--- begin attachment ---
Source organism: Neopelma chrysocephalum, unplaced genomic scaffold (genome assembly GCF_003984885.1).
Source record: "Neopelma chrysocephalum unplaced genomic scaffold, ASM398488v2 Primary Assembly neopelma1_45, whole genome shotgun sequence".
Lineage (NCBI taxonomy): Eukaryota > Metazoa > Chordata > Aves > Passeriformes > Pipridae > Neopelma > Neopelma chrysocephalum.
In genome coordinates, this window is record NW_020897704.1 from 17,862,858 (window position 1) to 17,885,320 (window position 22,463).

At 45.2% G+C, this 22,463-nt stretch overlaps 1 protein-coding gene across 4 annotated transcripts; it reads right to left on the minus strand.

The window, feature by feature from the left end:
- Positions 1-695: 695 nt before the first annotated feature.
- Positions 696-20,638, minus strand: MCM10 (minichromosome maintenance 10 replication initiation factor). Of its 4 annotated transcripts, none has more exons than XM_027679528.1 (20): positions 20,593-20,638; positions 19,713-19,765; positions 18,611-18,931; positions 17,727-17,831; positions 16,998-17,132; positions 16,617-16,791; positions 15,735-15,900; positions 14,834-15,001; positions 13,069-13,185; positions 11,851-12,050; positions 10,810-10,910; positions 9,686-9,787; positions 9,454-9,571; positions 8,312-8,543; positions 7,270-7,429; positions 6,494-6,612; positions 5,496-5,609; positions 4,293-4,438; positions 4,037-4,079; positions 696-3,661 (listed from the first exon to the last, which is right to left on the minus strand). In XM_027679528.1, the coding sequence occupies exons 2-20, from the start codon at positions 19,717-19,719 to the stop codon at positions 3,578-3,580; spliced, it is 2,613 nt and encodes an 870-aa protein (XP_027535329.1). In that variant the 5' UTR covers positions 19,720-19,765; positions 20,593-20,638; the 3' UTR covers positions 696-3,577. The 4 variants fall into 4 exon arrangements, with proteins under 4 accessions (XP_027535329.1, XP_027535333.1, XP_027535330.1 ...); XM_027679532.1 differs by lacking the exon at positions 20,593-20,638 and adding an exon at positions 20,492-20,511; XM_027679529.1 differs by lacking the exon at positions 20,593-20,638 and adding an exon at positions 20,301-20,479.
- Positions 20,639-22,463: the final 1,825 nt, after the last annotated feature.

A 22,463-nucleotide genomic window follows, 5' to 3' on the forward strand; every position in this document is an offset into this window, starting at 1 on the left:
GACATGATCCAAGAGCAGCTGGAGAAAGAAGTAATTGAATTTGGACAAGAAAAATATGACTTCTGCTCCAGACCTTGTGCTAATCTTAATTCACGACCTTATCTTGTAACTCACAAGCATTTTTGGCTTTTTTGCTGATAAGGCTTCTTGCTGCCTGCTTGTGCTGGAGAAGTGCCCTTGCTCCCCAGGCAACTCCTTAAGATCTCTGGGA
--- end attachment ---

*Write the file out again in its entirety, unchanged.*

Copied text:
Source organism: Neopelma chrysocephalum, unplaced genomic scaffold (genome assembly GCF_003984885.1).
Source record: "Neopelma chrysocephalum unplaced genomic scaffold, ASM398488v2 Primary Assembly neopelma1_45, whole genome shotgun sequence".
Lineage (NCBI taxonomy): Eukaryota > Metazoa > Chordata > Aves > Passeriformes > Pipridae > Neopelma > Neopelma chrysocephalum.
In genome coordinates, this window is record NW_020897704.1 from 17,862,858 (window position 1) to 17,885,320 (window position 22,463).

At 45.2% G+C, this 22,463-nt stretch overlaps 1 protein-coding gene across 4 annotated transcripts; it reads right to left on the minus strand.

The window, feature by feature from the left end:
- Positions 1-695: 695 nt before the first annotated feature.
- Positions 696-20,638, minus strand: MCM10 (minichromosome maintenance 10 replication initiation factor). Of its 4 annotated transcripts, none has more exons than XM_027679528.1 (20): positions 20,593-20,638; positions 19,713-19,765; positions 18,611-18,931; positions 17,727-17,831; positions 16,998-17,132; positions 16,617-16,791; positions 15,735-15,900; positions 14,834-15,001; positions 13,069-13,185; positions 11,851-12,050; positions 10,810-10,910; positions 9,686-9,787; positions 9,454-9,571; positions 8,312-8,543; positions 7,270-7,429; positions 6,494-6,612; positions 5,496-5,609; positions 4,293-4,438; positions 4,037-4,079; positions 696-3,661 (listed from the first exon to the last, which is right to left on the minus strand). In XM_027679528.1, the coding sequence occupies exons 2-20, from the start codon at positions 19,717-19,719 to the stop codon at positions 3,578-3,580; spliced, it is 2,613 nt and encodes an 870-aa protein (XP_027535329.1). In that variant the 5' UTR covers positions 19,720-19,765; positions 20,593-20,638; the 3' UTR covers positions 696-3,577. The 4 variants fall into 4 exon arrangements, with proteins under 4 accessions (XP_027535329.1, XP_027535333.1, XP_027535330.1 ...); XM_027679532.1 differs by lacking the exon at positions 20,593-20,638 and adding an exon at positions 20,492-20,511; XM_027679529.1 differs by lacking the exon at positions 20,593-20,638 and adding an exon at positions 20,301-20,479.
- Positions 20,639-22,463: the final 1,825 nt, after the last annotated feature.

A 22,463-nucleotide genomic window follows, 5' to 3' on the forward strand; every position in this document is an offset into this window, starting at 1 on the left:
GACATGATCCAAGAGCAGCTGGAGAAAGAAGTAATTGAATTTGGACAAGAAAAATATGACTTCTGCTCCAGACCTTGTGCTAATCTTAATTCACGACCTTATCTTGTAACTCACAAGCATTTTTGGCTTTTTTGCTGATAAGGCTTCTTGCTGCCTGCTTGTGCTGGAGAAGTGCCCTTGCTCCCCAGGCAACTCCTTAAGATCTCTGGGA